Enforcing the Peace: Learning from the Imperial Past

Enforcing the Peace: Learning from the Imperial Past

by Kimberly Zisk Marten


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Anarchy makes it easy for terrorists to set up shop. Yet the international community has been reluctant to commit the necessary resources to peacekeeping—with devastating results locally and around the globe. This daring new work argues that modern peacekeeping operations and military occupations bear a surprising resemblance to the imperialism practiced by liberal states a century ago. Motivated by a similar combination of self-interested and humanitarian goals, liberal democracies in both eras have wanted to maintain a presence on foreign territory in order to make themselves more secure, while sharing the benefits of their own cultures and societies. Yet both forms of intervention have inevitably been undercut by weak political will, inconsistent policy choices, and their status as a low priority on the agenda of military organizations. In more recent times, these problems are compounded by the need for multilateral cooperation—something even NATO finds difficult to achieve but is now necessary for legitimacy.

Drawing lessons from this provocative comparison, Kimberly Zisk Marten argues that the West's attempts to remake foreign societies in their own image—even with the best of intentions—invariably fail. Focusing on operations in Haiti, Bosnia, Kosovo, and East Timor in the mid- to late 1990s, while touching on both post-war Afghanistan and the occupation of Iraq, Enforcing the Peace compares these cases to the colonial activities of Great Britain, France, and the United States at the turn of the twentieth century. The book weaves together examples from these cases, using interviews Marten conducted with military officers and other peacekeeping officials at the UN, NATO, and elsewhere. Rather than trying to control political developments abroad, Marten proposes, a more sensible goal of foreign intervention is to restore basic security to unstable regions threatened by anarchy. The colonial experience shows that military organizations police effectively if political leaders prioritize the task, and the time has come to raise the importance of peacekeeping on the international agenda.

Product Details

ISBN-13: 9780231129138
Publisher: Columbia University Press
Publication date: 09/29/2004
Pages: 208
Product dimensions: 6.36(w) x 9.28(h) x 0.73(d)
Age Range: 18 Years

About the Author

Kimberly Zisk Marten is a professor of political science at Barnard College, Columbia University. Her previous books include Engaging the Enemy: Organization Theory and Soviet Military Innovation (1993), which won the Marshall Shulman Prize, and Weapons, Culture, and Self-Interest: Soviet Defense Managers in the New Russia. She lives in New York City.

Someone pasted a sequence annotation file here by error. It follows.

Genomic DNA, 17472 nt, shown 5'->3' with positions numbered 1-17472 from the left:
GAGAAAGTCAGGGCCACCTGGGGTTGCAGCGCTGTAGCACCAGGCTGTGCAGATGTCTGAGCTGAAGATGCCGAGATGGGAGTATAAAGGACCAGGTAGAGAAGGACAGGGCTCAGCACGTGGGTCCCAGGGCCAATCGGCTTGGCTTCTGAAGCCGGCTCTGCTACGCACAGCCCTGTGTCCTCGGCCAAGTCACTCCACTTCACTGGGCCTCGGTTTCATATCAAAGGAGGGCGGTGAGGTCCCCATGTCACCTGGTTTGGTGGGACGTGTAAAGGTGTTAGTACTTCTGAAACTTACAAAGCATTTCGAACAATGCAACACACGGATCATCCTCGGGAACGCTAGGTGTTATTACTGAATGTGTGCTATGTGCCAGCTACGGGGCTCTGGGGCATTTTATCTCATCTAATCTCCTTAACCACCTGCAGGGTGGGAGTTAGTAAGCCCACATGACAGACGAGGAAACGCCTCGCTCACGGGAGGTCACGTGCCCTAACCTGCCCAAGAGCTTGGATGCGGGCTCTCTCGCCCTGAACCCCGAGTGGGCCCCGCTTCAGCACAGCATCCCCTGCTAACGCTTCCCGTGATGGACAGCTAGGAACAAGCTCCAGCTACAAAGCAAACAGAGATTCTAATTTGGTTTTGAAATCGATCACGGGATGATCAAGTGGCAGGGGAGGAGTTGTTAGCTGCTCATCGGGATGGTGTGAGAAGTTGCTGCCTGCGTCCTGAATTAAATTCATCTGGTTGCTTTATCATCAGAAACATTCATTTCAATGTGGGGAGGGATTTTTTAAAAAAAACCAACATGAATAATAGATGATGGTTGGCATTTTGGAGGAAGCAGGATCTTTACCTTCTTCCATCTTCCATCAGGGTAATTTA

Table of Contents

1. Peace, or Change?
2. Peacekeeping and Control
3. State Interests, Humanitarianism, and Control
4. Political Will and Security
5. Military Tasks and Multilateralism
6. Security as a Step to Peace

What People are Saying About This

David M. Malone

This admirably clear and concise volume examines unsentimentally the new generation of complex international peacekeeping operations, concluding that recent experiences in East Timor and Afghanistan could hold lessons for Iraq, the Ivory Coast and other current crises.

Michael Barnett

Provocative....Others have seen parallels between peacekeeping operations and colonialism, but Marten takes that analogy and develops it to its logical and highly controversial conclusion—that colonialism provides a potential model for success and can rescue complex peacekeeping operations from their steady stream of failures. This is an important and much needed addition to the peacekeeping literature. Although some might view the presumed parallels between colonialism and peacekeeping to be polemical, Marten's coolly reasoned and historically rich arguments should cause even the most dismissive to take a hard look and to wrestle with her policy recommendations.

Leslie Gelb

It used to be that international peacekeeping was simply a matter of policing cease fires. Now, UN peacekeeping is at or near the center of dealing with almost every major conflict, internal or external. Marten's new book should be at the center of our learning and thinking about the facts and the policy process. This is a very important book.

Simon Chesterman

Efforts to maintain international order have long balanced the interests of the powerful against their perceptions of the needs of the powerless. In this sensitive and insightful new book, Kimberly Zisk Marten compares recent nation-building missions with their colonial forebears to argue for modesty in modern efforts at benevolent intervention. Her book is uncomfortable but essential reading for anyone interested in the capacity of external actors to bring peace to troubled lands.

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